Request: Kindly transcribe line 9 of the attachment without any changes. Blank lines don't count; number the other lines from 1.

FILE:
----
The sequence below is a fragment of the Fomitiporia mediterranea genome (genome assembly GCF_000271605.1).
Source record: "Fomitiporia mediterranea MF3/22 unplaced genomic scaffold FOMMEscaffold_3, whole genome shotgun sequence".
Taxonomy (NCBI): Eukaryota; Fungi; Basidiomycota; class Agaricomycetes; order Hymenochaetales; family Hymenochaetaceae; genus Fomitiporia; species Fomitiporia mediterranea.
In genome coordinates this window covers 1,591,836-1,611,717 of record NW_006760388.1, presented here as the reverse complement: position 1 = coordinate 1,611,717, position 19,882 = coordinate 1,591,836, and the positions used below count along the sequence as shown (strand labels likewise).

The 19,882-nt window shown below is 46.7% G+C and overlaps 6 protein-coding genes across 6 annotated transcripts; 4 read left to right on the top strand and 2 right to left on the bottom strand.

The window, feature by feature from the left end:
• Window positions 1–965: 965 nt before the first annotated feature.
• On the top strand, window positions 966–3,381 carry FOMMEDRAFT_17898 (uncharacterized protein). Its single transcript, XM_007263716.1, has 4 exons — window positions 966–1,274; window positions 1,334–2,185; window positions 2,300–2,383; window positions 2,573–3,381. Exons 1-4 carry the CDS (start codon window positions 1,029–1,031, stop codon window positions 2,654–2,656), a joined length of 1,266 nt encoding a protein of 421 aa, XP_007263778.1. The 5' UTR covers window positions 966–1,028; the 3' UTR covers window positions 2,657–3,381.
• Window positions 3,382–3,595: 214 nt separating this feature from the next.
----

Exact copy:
• Window positions 3,382–3,595: 214 nt separating this feature from the next.